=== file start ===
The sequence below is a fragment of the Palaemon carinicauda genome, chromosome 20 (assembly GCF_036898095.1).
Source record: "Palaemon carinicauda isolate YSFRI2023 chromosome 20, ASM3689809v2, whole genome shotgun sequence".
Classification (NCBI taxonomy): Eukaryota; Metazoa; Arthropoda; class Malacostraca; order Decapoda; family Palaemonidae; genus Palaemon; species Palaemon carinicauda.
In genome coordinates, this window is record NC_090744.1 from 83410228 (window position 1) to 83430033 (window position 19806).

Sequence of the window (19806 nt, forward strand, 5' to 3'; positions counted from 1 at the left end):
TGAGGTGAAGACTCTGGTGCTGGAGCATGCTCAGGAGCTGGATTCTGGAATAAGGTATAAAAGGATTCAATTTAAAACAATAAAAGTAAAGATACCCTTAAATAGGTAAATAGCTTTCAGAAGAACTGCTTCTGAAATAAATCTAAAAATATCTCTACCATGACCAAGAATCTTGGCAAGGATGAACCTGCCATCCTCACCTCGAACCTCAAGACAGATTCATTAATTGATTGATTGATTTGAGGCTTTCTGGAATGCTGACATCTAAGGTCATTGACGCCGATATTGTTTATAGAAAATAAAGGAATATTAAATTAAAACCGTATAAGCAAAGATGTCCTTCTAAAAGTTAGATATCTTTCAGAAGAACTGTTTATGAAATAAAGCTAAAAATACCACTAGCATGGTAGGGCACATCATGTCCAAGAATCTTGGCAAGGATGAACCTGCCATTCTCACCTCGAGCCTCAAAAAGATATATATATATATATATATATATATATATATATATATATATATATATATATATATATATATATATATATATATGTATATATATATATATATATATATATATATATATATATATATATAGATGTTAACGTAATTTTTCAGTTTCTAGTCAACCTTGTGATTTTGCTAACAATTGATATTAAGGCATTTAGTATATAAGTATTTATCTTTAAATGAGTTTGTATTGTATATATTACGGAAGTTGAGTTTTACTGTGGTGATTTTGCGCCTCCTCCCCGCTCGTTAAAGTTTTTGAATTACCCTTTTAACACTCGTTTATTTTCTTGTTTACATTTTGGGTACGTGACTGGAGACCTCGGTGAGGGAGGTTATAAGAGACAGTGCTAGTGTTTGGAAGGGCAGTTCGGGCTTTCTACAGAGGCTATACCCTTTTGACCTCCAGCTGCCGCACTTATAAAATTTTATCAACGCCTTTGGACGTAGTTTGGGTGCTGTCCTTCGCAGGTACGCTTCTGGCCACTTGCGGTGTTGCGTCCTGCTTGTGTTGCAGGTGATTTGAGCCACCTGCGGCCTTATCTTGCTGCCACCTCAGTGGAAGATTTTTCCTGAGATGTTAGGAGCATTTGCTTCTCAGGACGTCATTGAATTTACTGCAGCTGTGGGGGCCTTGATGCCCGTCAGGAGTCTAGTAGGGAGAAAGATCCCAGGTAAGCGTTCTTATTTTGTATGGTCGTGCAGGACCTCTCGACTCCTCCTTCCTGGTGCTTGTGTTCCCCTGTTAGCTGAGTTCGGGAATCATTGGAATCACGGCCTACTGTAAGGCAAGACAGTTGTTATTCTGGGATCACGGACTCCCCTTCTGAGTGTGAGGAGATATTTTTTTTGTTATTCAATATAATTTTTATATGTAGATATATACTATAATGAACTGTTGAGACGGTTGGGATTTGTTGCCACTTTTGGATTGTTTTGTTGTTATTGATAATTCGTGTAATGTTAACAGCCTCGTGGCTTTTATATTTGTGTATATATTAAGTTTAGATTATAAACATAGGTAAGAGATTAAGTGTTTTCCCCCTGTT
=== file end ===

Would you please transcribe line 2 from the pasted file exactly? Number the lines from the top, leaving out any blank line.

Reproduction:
Source record: "Palaemon carinicauda isolate YSFRI2023 chromosome 20, ASM3689809v2, whole genome shotgun sequence".